This opinion will be unpublished and

may not be cited except as provided by

Minn. Stat. § 480A.08, subd. 3 (1996).




Jason Prell, petitioner,



State of Minnesota,


Filed January 6, 1998

Affirmed; motion denied

Klaphake, Judge

Anoka County District Court

File No. K2-96-205

Hubert H. Humphrey III, Attorney General, 1400 NCL Tower, 445 Minnesota Street, St. Paul, MN 55101; and

Robert M.A. Johnson, Anoka County Attorney, Robert D. Goodell, Assistant County Attorney, Anoka County Government Center, 2100 Third Avenue - 7th Floor, Anoka, MN 55303 (For Respondent)

Mark D. Nyvold, 46 East 4th Street, Suite 1030, St. Paul, MN 55101 (For Appellant)

Considered and decided by Klaphake, Presiding Judge, Toussaint, Chief Judge, and Harten, Judge.



Appellant Jason Prell pleaded guilty to committing a pattern of harassing conduct in violation of Minn. Stat. § 609.749, subd. 5(a). At the plea hearing, he admitted that, over the course of several months, he threatened his former girlfriend, telephoned her numerous times at home and at work, and finally broke into her home. Police discovered him hiding in the attic.

Appellant's postconviction petition included a claim that he should be allowed to withdraw his guilty plea because it did not include an admission that he acted with specific intent, as required by State v. Orsello, 554 N.W.2d 70 (Minn. 1996). Because the specific intent requirement set out in Orsello does not apply to this offense and, even if it did, the facts stated at appellant's plea hearing established that appellant acted with specific intent, we affirm.


Minn. Stat. § 609.749 (1994) enumerates harassment and stalking crimes. In Orsello, 554 N.W.2d at 76, the supreme court defined the crime of "stalking" under this statute to include the element of specific intent.[1] The offense of "pattern of harassing conduct" is defined as

engag[ing] in a pattern of harassing conduct * * * in a manner that would cause a reasonable person under the circumstances to feel terrorized or to fear bodily harm and that does cause this reaction on the part of the victim[.]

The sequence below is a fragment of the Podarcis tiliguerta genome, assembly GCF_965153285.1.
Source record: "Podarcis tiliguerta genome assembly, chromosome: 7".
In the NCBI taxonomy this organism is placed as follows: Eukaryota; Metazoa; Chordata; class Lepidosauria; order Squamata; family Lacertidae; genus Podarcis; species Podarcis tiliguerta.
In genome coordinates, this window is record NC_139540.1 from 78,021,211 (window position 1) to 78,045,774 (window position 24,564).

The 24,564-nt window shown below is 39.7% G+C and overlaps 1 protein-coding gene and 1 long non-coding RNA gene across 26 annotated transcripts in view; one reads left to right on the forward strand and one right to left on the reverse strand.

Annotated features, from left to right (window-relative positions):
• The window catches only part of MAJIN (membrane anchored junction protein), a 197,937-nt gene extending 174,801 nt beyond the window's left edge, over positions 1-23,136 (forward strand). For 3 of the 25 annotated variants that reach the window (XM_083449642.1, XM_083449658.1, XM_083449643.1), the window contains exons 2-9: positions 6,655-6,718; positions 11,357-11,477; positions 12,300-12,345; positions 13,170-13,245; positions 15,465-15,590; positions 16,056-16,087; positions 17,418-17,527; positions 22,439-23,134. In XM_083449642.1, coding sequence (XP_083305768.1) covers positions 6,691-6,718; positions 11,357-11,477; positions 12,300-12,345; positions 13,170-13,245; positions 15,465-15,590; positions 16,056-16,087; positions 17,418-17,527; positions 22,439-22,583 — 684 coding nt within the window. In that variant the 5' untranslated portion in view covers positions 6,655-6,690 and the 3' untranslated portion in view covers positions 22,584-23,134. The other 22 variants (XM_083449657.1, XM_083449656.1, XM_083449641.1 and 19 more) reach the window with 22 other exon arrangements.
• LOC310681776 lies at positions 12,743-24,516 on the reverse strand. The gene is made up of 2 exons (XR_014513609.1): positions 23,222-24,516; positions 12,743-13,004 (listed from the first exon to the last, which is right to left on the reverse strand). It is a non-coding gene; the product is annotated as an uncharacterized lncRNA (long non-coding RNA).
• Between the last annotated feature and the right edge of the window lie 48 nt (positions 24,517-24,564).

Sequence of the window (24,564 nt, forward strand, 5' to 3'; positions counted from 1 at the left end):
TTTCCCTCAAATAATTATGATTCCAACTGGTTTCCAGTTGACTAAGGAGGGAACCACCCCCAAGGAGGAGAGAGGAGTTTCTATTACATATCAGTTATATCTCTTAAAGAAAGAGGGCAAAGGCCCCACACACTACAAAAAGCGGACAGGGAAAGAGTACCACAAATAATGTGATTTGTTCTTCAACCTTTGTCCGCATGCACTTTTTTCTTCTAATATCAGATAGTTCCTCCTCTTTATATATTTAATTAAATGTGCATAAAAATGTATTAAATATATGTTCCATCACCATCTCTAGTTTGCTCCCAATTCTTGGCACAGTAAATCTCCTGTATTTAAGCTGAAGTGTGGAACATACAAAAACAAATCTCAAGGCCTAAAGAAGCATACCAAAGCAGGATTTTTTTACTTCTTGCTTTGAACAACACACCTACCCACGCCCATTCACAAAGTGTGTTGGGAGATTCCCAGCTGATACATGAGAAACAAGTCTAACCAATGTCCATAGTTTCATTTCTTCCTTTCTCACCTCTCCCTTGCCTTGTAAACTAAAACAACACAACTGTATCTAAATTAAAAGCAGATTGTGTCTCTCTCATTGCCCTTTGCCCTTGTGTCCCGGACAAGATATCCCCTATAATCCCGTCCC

Minn. Stat. § 609.749, subd. 5(a). The "pattern of harassing conduct" is defined as two or more acts committed within a five-year period that constitute any of a number of listed offenses, including stalking, harassment, or fifth-degree assault. Id. at subd. 5(b).

However, while predicated upon underlying offenses that require specific intent, the statute does not require that a "pattern of harassing conduct" offense have a new element of specific intent. Further, we read Orsello to require specific intent for each underlying stalking offense, but not for the offense of a pattern of harassing conduct. See Orsello, 554 N.W.2d. at 76 (holding that specific intent required for crime of "stalking" under Minn. Stat. § 609.749). Thus, we conclude that the plea in this case did not violate the requirements of Orsello.

Even assuming Orsello's requirement of specific intent applied to the offense charged here, appellant entered his plea five months prior to the supreme court's decision in Orsello. Although this court has held that Orsello applies retroactively because it corrected an erroneous interpretation of a statute, our decision is currently on review before the supreme court. State v. Loewen, 565 N.W.2d 714, 716 (Minn. App. 1997), review granted (Minn. Aug. 26, 1997). Thus, it is uncertain whether Orsello will be given retroactive effect.

Finally, although the colloquy between appellant and the district court at the plea hearing did not include a question on or admission of specific intent, we are satisfied that the district court properly concluded that the record established a factual basis showing that appellant committed the crime with specific intent. See State v. Ecker, 524 N.W.2d 712, 716 (Minn. 1994) (to be accurate, plea must provide proper factual basis showing defendant committed charged crime). Here, appellant explained the circumstances surrounding the crime, including an admission that he threatened the victim, repeatedly telephoned her, broke into her house, and hid in the attic. He also agreed that he was guilty of the particular charged offense, stating in several exchanges with the court that he was "wrong for what [he] did," was "at fault," and was "guilty for what [he] did." Based on these statements, the district court, acting as fact finder for purposes of accepting appellant's plea, could properly conclude that appellant acted with specific intent to commit a pattern of harassing conduct.

For all these reasons, we conclude that the postconviction court did not abuse its discretion in declining to withdraw the plea. See Hodgson v. State, 540 N.W.2d 515, 517 (Minn. 1995) (appellate court reviews postconviction proceeding only to determine whether there is sufficient evidence to sustain postconviction court's findings). Nor is withdrawal of the plea "necessary to correct a manifest injustice." Minn. R. Crim. P. 15.05, subd. 1.

Finally, we grant appellant's motion to strike pages 4-12 of respondent's brief, which contains portions of the state's brief to this court in State v. Bowen, 560 N.W.2d 709 (Minn. 1997). Because these materials were not part of the trial court record, this court declines to consider them on appeal. See Minn. R. Civ. App. P. 110.01; Thiele v. Stich, 425 N.W.2d 580, 582 (Minn. 1988).

Affirmed; motion denied.

[1] Minn. Stat. § 609.749 has since been amended to require no proof of specific intent. See 1997 Minn. Laws ch. 96, § 7 (adding subdivision 1a to § 609.749).